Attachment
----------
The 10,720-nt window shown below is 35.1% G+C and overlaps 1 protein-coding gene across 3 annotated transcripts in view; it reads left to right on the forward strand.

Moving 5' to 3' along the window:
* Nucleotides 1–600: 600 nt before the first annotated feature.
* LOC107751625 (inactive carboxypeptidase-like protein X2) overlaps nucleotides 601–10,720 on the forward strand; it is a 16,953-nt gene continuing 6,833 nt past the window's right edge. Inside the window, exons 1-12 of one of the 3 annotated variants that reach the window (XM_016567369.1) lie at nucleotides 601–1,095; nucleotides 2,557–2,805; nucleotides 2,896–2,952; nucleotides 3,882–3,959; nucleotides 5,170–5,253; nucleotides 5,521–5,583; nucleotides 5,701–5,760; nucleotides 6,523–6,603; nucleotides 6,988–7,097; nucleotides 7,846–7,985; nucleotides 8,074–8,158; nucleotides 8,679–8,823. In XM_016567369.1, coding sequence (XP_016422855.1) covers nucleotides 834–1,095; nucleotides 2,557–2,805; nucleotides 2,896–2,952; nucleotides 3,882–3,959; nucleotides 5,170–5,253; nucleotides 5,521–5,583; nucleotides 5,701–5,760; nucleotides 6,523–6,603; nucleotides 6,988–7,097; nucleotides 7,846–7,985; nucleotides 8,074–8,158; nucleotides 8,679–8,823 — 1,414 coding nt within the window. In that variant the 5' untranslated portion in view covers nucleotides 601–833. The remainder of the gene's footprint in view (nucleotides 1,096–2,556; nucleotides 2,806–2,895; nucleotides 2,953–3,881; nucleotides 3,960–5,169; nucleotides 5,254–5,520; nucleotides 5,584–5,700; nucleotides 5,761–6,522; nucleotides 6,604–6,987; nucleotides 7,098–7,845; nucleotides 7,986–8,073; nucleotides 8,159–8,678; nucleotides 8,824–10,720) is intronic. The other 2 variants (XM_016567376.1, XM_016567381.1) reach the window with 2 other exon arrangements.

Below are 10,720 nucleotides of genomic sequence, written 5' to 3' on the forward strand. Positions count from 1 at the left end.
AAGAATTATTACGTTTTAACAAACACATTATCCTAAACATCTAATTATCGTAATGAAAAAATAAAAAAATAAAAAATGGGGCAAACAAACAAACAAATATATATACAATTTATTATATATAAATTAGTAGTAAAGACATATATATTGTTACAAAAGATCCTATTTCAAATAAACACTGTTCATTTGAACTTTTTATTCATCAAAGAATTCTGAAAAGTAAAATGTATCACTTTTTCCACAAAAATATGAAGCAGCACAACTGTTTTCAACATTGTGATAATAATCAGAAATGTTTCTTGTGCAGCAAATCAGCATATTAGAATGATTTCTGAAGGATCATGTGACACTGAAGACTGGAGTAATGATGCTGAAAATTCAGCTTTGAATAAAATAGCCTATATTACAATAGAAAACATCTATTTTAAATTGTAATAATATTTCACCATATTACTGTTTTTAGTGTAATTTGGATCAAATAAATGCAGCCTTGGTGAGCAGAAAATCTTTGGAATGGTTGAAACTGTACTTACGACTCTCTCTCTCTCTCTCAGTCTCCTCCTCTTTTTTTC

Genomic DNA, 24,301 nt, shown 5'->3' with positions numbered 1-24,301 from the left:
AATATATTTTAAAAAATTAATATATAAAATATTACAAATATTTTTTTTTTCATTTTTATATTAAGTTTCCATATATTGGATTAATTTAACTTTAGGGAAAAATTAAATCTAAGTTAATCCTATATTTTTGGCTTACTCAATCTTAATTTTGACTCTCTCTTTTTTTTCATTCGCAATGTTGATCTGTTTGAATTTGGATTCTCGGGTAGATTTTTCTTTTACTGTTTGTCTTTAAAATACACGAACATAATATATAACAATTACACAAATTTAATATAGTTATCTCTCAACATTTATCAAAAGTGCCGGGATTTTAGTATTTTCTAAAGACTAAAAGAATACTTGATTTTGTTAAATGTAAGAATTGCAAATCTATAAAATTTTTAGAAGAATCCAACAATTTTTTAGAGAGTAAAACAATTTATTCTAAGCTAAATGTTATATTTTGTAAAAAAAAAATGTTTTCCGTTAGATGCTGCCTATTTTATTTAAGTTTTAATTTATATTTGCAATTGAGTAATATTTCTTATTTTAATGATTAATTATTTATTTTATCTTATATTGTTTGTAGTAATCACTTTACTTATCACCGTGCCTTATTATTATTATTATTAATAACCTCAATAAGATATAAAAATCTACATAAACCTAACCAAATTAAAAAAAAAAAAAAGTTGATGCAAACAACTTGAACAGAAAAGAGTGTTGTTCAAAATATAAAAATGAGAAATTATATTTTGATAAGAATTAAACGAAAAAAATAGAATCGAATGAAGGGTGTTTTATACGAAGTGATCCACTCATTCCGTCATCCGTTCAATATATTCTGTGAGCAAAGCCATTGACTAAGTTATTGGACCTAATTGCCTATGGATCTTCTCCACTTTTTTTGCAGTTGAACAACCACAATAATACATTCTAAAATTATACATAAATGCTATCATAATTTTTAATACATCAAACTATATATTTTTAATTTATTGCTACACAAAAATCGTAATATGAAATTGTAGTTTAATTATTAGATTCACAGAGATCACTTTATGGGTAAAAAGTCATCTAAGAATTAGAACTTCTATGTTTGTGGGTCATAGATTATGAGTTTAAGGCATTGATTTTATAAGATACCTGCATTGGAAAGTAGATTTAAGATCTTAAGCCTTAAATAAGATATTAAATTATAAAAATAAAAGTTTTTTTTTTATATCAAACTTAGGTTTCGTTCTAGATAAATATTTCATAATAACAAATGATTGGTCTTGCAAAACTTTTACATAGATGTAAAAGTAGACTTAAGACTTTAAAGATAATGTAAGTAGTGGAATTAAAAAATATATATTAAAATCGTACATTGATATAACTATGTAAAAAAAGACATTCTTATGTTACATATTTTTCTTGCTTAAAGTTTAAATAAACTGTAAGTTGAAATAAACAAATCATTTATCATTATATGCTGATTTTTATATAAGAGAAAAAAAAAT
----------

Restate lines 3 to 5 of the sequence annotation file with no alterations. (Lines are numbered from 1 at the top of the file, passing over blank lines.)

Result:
* Nucleotides 1–600: 600 nt before the first annotated feature.
* LOC107751625 (inactive carboxypeptidase-like protein X2) overlaps nucleotides 601–10,720 on the forward strand; it is a 16,953-nt gene continuing 6,833 nt past the window's right edge. Inside the window, exons 1-12 of one of the 3 annotated variants that reach the window (XM_016567369.1) lie at nucleotides 601–1,095; nucleotides 2,557–2,805; nucleotides 2,896–2,952; nucleotides 3,882–3,959; nucleotides 5,170–5,253; nucleotides 5,521–5,583; nucleotides 5,701–5,760; nucleotides 6,523–6,603; nucleotides 6,988–7,097; nucleotides 7,846–7,985; nucleotides 8,074–8,158; nucleotides 8,679–8,823. In XM_016567369.1, coding sequence (XP_016422855.1) covers nucleotides 834–1,095; nucleotides 2,557–2,805; nucleotides 2,896–2,952; nucleotides 3,882–3,959; nucleotides 5,170–5,253; nucleotides 5,521–5,583; nucleotides 5,701–5,760; nucleotides 6,523–6,603; nucleotides 6,988–7,097; nucleotides 7,846–7,985; nucleotides 8,074–8,158; nucleotides 8,679–8,823 — 1,414 coding nt within the window. In that variant the 5' untranslated portion in view covers nucleotides 601–833. The remainder of the gene's footprint in view (nucleotides 1,096–2,556; nucleotides 2,806–2,895; nucleotides 2,953–3,881; nucleotides 3,960–5,169; nucleotides 5,254–5,520; nucleotides 5,584–5,700; nucleotides 5,761–6,522; nucleotides 6,604–6,987; nucleotides 7,098–7,845; nucleotides 7,986–8,073; nucleotides 8,159–8,678; nucleotides 8,824–10,720) is intronic. The other 2 variants (XM_016567376.1, XM_016567381.1) reach the window with 2 other exon arrangements.

Below are 10,720 nucleotides of genomic sequence, written 5' to 3' on the forward strand. Positions count from 1 at the left end.